Consumer attitudes about private label items are changing, especially with food products and more so with organics, according to a study by J.D. Power and Associates' Web Research and Intelligence Division.
"What we found striking was that organics got a lot of comments and a lot of enthusiasm with people switching," said Janet Eden-Harris, vice president of the Westlake Village, Calif.-based division.
The study was conducted by surveying social media sites, including blogs and message boards, and collecting information about consumers' shopping habits. Researchers reviewed more than 50,000 conversations, Eden-Harris said.
"It's all passive, so it gives us a more accurate picture," she said. "This gets into the feeling, not just sales data."
A lot of the excitement about private label organic products was triggered by different motivators in different demographics. A consumer in the baby boomer generation tended to appreciate organic products for their health benefits, but were also the most price-conscious consumers. Generation X consumers purchased organics because they wanted the best for their families, Eden-Harris said, while the youngest generation was very enthusiastic about the quality of organic products and the environmental benefits. The youngest generation also tended to be the least price conscious.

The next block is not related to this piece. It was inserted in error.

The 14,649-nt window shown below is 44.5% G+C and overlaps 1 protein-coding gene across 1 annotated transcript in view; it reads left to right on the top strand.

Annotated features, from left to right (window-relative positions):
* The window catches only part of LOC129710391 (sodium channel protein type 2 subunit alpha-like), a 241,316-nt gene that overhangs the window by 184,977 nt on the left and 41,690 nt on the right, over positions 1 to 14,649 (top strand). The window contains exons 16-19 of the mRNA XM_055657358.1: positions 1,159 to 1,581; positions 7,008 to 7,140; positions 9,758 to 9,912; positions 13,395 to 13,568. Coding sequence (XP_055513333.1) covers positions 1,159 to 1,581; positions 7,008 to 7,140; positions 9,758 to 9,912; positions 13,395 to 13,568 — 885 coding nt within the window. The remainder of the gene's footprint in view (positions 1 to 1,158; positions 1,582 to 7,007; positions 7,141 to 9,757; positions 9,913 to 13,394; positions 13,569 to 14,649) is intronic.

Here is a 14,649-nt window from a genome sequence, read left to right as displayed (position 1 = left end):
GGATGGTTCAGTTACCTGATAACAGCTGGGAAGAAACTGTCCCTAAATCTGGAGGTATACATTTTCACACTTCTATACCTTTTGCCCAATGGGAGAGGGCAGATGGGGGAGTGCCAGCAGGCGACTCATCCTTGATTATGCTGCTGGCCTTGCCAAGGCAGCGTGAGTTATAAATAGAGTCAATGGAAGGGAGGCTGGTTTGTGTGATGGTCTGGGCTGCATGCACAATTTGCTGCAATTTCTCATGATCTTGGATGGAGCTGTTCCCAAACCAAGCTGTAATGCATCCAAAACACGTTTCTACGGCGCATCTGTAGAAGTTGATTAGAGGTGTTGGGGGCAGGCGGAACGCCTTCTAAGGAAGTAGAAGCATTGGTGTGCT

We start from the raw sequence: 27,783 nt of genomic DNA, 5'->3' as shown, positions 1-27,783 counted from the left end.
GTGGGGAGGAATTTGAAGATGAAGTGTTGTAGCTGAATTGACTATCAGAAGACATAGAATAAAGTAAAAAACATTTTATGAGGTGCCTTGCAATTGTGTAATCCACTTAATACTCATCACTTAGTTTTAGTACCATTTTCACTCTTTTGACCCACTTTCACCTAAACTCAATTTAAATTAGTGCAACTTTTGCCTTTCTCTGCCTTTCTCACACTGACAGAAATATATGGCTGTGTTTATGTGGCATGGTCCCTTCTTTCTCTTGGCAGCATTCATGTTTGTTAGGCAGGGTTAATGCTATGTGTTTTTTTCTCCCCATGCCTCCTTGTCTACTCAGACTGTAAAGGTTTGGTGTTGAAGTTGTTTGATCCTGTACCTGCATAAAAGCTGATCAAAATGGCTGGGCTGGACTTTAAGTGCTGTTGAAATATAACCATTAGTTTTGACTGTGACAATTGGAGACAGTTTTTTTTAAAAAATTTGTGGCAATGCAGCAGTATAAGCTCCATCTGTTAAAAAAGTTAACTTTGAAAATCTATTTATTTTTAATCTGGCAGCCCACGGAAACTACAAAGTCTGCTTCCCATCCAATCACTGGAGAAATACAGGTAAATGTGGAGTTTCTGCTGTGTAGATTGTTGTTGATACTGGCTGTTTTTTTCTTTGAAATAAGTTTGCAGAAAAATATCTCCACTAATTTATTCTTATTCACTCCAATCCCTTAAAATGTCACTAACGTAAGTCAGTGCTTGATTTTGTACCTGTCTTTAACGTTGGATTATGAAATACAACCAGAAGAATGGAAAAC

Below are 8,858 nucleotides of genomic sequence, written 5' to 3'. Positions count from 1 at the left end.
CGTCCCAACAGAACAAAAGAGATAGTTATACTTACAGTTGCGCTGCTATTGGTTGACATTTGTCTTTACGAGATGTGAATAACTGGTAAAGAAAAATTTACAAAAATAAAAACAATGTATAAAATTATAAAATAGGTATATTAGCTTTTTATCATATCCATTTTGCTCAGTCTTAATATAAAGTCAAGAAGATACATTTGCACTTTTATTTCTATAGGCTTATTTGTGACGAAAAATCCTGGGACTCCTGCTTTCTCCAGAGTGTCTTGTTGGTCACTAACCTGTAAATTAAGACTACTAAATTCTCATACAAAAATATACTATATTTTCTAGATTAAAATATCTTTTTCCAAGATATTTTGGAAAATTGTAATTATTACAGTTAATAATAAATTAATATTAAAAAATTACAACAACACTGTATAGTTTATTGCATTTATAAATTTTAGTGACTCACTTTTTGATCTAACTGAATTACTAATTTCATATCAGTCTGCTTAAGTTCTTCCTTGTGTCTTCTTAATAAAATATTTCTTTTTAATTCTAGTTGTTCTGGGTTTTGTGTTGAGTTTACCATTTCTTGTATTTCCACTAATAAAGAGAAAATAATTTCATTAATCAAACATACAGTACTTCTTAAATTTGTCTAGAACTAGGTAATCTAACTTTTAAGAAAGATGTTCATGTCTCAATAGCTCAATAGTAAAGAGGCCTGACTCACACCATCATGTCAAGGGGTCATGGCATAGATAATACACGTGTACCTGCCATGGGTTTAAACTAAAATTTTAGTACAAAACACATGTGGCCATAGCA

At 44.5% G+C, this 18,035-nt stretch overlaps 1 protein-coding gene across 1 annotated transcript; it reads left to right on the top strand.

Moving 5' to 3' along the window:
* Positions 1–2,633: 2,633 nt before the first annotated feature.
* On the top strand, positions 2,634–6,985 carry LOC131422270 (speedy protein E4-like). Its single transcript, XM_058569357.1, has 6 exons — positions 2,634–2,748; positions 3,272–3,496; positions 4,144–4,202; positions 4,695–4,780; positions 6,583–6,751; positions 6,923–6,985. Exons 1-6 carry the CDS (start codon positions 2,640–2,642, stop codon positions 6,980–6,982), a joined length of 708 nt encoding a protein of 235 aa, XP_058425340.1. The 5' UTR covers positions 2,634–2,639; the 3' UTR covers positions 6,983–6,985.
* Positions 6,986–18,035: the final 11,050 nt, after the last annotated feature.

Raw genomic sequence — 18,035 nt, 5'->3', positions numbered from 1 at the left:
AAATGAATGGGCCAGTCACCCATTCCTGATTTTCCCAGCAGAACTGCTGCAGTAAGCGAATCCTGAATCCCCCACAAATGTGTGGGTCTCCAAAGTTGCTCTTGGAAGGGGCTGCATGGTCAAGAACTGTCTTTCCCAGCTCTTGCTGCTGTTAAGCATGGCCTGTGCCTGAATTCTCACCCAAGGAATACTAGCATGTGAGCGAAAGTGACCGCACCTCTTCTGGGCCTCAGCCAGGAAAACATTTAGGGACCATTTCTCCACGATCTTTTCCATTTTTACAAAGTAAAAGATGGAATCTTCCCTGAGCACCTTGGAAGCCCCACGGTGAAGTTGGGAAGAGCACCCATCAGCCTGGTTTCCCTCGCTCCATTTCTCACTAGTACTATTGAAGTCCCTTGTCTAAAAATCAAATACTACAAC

"In general, there's no question about the enthusiasm among consumers for organic products," Eden-Harris said. "There's also no question there's a premium, so a private label offers the products for less of a premium than many of the standard organic products."
Consumers were most excited about private label products found at Safeway and Whole Foods, Eden-Harris said. Products with the most positive sentiment were ones that were not named after the store they appeared in.
"Wal-Mart brand wouldn't do as well as Archer Farms, for example, and O (Organics) brand would be viewed more positively than Safeway Select." Eden-Harris said. "But part of that is in the positioning."
Safeway's O Organics brand includes a line of salad, fresh-cut vegetables, fresh herbs and dried fruit. In general, private label food products were viewed more positively than other products, such as diapers.
"It was striking, such a big difference between sentiment, positive and negative sentiment across categories," Eden-Harris said.
When shopping for produce, consumers tended to talk less about what brand they had purchased.
"I do suspect they're not thinking about it as much," Eden-Harris said. "But for produce, retailers can build up a private label equity that doesn't necessarily limit itself."
The complete study will be issued around the first of May. Eden-Harris said the study's results will be useful for both retailers and private label manufacturers, as it gives an insight into the consumer's non-pressued opinion.